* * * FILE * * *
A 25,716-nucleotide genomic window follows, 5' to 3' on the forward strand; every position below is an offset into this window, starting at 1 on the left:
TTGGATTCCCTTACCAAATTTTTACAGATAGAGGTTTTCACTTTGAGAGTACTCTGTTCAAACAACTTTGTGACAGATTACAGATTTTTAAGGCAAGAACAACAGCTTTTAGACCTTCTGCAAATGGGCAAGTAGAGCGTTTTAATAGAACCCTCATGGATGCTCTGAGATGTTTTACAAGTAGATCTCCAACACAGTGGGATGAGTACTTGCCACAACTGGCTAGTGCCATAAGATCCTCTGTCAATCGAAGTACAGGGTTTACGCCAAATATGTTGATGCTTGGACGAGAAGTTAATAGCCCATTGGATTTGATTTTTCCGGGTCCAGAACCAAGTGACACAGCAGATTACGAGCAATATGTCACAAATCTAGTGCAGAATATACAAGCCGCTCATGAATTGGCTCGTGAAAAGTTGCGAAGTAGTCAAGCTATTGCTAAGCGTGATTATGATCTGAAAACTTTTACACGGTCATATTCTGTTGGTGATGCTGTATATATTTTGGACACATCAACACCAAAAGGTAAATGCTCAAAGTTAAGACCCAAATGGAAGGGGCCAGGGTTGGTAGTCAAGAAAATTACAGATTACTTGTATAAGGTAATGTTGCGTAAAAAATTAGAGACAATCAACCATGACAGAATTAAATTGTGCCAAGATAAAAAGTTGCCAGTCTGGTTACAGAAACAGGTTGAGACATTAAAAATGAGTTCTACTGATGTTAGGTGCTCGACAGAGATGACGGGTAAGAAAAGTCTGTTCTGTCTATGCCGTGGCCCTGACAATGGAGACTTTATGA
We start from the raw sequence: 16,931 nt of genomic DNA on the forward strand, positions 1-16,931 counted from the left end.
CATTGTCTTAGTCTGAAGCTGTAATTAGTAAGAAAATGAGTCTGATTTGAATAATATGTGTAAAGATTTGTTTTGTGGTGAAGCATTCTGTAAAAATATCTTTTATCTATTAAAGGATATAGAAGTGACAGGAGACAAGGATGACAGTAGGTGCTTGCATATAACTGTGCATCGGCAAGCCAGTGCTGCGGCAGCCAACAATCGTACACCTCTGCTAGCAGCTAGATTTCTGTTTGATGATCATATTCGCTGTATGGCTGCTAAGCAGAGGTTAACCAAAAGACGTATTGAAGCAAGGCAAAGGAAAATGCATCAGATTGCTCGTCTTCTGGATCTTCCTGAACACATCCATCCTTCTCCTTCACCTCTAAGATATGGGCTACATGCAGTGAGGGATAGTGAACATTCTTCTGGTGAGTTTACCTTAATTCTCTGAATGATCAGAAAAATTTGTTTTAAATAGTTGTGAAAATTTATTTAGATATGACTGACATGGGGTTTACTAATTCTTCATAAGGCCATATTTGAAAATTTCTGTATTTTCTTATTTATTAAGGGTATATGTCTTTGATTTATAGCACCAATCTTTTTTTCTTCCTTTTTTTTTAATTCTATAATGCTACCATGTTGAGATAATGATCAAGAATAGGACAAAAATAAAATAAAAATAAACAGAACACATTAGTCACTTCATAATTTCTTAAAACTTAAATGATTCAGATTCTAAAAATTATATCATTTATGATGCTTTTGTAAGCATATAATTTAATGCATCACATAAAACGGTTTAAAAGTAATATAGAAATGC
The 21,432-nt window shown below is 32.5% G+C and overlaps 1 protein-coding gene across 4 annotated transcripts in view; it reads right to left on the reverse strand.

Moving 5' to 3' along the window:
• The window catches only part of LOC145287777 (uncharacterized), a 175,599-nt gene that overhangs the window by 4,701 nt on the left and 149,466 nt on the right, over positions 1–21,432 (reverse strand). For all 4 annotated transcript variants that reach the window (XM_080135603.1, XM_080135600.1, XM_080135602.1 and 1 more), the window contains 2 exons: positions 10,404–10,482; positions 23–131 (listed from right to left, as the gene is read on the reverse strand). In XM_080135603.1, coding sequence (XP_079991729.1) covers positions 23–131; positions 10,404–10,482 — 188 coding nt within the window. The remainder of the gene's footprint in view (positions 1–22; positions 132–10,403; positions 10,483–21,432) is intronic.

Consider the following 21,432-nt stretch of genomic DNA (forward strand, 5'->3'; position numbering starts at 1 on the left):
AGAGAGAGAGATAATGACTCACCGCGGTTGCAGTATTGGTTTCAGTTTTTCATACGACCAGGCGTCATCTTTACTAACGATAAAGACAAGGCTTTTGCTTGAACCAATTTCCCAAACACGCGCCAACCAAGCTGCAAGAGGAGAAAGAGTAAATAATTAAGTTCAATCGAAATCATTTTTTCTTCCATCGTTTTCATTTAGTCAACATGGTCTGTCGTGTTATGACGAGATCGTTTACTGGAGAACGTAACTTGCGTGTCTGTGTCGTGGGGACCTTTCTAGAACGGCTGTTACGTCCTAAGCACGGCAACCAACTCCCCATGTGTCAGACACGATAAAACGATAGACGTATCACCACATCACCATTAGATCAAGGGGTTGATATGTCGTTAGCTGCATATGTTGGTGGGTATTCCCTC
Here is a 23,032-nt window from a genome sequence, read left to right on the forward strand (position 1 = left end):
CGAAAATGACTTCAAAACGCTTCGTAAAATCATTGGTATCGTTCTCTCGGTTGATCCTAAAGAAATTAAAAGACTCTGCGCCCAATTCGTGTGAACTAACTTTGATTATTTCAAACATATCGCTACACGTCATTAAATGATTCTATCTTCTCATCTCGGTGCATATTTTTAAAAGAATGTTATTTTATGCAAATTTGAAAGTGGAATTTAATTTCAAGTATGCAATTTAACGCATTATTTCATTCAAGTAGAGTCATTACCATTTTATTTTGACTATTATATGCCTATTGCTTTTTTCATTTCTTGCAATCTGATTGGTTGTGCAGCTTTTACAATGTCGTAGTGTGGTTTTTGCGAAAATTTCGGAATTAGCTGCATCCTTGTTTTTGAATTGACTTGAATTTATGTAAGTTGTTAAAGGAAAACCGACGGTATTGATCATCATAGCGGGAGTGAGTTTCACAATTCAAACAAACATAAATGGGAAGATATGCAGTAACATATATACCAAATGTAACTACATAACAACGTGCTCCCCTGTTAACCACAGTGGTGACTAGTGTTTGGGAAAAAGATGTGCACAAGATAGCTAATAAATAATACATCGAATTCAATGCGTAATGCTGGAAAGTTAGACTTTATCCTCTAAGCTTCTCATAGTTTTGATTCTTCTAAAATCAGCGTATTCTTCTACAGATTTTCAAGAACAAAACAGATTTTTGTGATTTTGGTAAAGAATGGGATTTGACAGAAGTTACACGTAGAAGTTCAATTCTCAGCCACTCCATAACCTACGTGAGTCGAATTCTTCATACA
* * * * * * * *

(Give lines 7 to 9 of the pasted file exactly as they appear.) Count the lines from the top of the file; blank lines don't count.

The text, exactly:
• The window catches only part of LOC145287777 (uncharacterized), a 175,599-nt gene that overhangs the window by 4,701 nt on the left and 149,466 nt on the right, over positions 1–21,432 (reverse strand). For all 4 annotated transcript variants that reach the window (XM_080135603.1, XM_080135600.1, XM_080135602.1 and 1 more), the window contains 2 exons: positions 10,404–10,482; positions 23–131 (listed from right to left, as the gene is read on the reverse strand). In XM_080135603.1, coding sequence (XP_079991729.1) covers positions 23–131; positions 10,404–10,482 — 188 coding nt within the window. The remainder of the gene's footprint in view (positions 1–22; positions 132–10,403; positions 10,483–21,432) is intronic.

Consider the following 21,432-nt stretch of genomic DNA (forward strand, 5'->3'; position numbering starts at 1 on the left):
AGAGAGAGAGATAATGACTCACCGCGGTTGCAGTATTGGTTTCAGTTTTTCATACGACCAGGCGTCATCTTTACTAACGATAAAGACAAGGCTTTTGCTTGAACCAATTTCCCAAACACGCGCCAACCAAGCTGCAAGAGGAGAAAGAGTAAATAATTAAGTTCAATCGAAATCATTTTTTCTTCCATCGTTTTCATTTAGTCAACATGGTCTGTCGTGTTATGACGAGATCGTTTACTGGAGAACGTAACTTGCGTGTCTGTGTCGTGGGGACCTTTCTAGAACGGCTGTTACGTCCTAAGCACGGCAACCAACTCCCCATGTGTCAGACACGATAAAACGATAGACGTATCACCACATCACCATTAGATCAAGGGGTTGATATGTCGTTAGCTGCATATGTTGGTGGGTATTCCCTC